Government-by-Government Assessments: Iraq

Iraq spent the first five months of the review period under a caretaker Prime Minister.  The new government, formed in May 2020, did not draft or pass a 2020 budget.  In the past, the government made its enacted budget and end-of-year report available online, but it did not publish its executive budget proposal.  Only limited details regarding debt obligations were publicly available.  Available budget documents provided limited details regarding allocations to and earnings from state-owned enterprises.  The government maintained off-budget accounts subject to limited oversight.  Actual revenues and expenditures did not correspond to those in the enacted budget, and the government did not revise its budget estimates or pass a supplemental budget.  The supreme audit institution audited the government’s executed budget.  The supreme audit institution, however, does not meet international standards of independence and has not published audits of budgets since fiscal year 2013, and the audits lack substantive findings and recommendations.  The national government awarded natural resource extraction contracts or licenses as guided by the Constitution.  In the absence of implementing laws and regulations, the criteria and procedures for awarding natural resource extraction contracts and licenses were unclear.  Basic information on natural resource extraction awards was publicly available. Iraq’s fiscal transparency would be improved by:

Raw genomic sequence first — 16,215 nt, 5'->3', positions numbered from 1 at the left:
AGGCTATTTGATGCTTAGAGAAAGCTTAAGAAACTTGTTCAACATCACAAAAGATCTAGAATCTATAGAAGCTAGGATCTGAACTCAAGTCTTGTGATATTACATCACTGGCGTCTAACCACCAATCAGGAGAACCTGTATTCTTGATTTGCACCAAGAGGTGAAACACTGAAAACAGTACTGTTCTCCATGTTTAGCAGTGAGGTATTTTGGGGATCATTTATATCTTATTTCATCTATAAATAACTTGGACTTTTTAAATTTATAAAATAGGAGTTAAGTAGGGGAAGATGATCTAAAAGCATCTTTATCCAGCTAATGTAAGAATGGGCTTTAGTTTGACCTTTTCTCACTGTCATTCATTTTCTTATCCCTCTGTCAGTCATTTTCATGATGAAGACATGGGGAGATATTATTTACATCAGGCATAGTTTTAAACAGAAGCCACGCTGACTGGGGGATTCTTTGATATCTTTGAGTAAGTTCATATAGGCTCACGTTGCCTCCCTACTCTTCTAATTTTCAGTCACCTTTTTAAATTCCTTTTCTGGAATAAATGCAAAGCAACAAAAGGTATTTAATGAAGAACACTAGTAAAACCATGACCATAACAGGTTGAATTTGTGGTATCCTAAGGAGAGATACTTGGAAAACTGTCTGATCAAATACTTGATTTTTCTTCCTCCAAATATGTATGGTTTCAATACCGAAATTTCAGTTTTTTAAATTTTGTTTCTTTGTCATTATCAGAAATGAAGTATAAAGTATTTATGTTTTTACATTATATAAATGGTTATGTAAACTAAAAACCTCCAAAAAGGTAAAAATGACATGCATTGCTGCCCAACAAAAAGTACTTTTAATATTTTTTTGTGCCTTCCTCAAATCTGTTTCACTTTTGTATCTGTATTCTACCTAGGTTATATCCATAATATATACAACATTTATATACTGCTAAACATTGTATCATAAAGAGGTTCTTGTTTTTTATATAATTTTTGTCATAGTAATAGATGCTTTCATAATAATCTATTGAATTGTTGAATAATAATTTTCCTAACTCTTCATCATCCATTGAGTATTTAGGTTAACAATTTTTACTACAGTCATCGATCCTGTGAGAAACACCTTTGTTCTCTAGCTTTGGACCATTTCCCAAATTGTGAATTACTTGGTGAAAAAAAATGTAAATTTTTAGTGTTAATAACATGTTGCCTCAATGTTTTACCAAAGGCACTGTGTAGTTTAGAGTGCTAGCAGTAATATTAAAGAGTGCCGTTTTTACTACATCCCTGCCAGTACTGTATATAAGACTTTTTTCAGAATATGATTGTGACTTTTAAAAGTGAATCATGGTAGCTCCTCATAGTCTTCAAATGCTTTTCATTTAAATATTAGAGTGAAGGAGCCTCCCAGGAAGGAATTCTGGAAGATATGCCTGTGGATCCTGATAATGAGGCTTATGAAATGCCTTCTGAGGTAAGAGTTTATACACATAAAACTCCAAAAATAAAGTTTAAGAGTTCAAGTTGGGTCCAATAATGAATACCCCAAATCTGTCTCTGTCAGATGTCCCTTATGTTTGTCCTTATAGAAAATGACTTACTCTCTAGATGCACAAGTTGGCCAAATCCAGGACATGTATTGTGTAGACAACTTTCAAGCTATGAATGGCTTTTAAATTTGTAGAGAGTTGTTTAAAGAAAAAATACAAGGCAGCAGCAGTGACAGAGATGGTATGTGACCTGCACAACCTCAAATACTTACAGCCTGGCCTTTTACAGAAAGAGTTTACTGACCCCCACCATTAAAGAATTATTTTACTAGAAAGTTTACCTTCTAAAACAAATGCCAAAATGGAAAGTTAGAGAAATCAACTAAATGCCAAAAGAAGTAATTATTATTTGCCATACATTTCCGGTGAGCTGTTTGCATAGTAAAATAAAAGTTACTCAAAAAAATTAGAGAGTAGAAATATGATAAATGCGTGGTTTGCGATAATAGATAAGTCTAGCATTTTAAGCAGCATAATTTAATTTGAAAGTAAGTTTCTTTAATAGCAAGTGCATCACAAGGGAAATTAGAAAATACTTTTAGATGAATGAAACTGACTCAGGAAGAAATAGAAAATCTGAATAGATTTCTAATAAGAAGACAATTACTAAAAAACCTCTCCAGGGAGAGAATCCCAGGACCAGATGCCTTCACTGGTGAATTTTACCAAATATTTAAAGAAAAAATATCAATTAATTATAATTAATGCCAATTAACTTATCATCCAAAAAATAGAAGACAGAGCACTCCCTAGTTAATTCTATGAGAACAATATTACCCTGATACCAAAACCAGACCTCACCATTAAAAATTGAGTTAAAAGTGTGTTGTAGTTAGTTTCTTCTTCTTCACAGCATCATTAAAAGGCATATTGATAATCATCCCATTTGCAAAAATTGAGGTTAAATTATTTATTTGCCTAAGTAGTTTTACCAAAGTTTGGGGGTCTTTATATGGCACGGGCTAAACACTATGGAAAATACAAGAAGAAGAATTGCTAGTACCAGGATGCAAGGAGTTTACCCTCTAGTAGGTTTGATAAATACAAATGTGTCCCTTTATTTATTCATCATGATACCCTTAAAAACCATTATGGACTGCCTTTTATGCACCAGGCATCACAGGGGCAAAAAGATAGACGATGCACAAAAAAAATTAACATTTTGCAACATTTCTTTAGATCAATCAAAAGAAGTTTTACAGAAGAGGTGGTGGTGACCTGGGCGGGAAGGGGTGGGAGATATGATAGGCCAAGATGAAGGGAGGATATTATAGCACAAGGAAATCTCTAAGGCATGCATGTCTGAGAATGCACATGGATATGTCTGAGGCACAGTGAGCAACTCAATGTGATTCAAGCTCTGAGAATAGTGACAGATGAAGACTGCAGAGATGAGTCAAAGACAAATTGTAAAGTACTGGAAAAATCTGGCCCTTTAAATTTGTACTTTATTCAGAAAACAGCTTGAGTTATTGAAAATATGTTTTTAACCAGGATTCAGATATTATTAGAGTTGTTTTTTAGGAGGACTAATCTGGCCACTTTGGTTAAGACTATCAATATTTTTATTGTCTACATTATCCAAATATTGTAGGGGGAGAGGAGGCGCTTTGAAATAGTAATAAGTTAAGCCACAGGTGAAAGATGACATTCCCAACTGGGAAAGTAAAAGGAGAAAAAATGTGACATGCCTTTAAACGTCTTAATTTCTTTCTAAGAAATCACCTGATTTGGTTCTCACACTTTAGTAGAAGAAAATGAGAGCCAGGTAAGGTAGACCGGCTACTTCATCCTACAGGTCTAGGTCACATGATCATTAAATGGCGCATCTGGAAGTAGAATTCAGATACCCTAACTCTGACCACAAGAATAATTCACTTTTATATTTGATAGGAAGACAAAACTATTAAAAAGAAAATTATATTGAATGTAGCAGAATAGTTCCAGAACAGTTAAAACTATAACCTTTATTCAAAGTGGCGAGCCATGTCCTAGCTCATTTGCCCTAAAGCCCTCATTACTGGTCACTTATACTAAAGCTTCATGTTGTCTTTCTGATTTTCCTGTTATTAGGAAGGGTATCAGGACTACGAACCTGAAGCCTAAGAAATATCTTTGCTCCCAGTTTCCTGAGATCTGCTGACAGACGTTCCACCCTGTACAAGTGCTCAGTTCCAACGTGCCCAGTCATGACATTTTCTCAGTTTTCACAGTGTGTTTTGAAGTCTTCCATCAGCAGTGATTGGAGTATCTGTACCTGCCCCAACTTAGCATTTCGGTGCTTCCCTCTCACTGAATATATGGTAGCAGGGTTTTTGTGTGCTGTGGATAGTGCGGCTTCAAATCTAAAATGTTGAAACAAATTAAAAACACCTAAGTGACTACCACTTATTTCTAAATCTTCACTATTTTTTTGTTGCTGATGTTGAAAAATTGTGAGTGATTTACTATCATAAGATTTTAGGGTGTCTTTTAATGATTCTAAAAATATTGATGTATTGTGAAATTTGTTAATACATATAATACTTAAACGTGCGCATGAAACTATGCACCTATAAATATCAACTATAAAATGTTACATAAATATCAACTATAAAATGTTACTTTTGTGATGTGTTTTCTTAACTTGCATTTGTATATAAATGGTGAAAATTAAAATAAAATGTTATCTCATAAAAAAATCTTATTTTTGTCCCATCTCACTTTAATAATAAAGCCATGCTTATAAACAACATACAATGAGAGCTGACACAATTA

• publishing budget documents within a reasonable period of time;
  • publishing its executive budget proposal and detailed information on debt obligations;
  • ensuring budget documents include substantially complete information on allocations to and earnings from state-owned enterprises;
  • subjecting off-budget accounts to oversight and audits;
  • revising budget estimates and passing supplemental budgets when actual revenues and expenditures differ significantly from the enacted budget;
  • ensuring the supreme audit institution meets international standards of independence;
  • producing and publishing audit reports of the government’s executed budget, including substantive findings and narratives, within a reasonable period of time;
  • specifying more concretely in law or regulation the process for awarding natural resource extraction contracts and licenses; and
  • following those laws and regulations in practice.

U.S. Department of State

The Lessons of 1989: Freedom and Our Future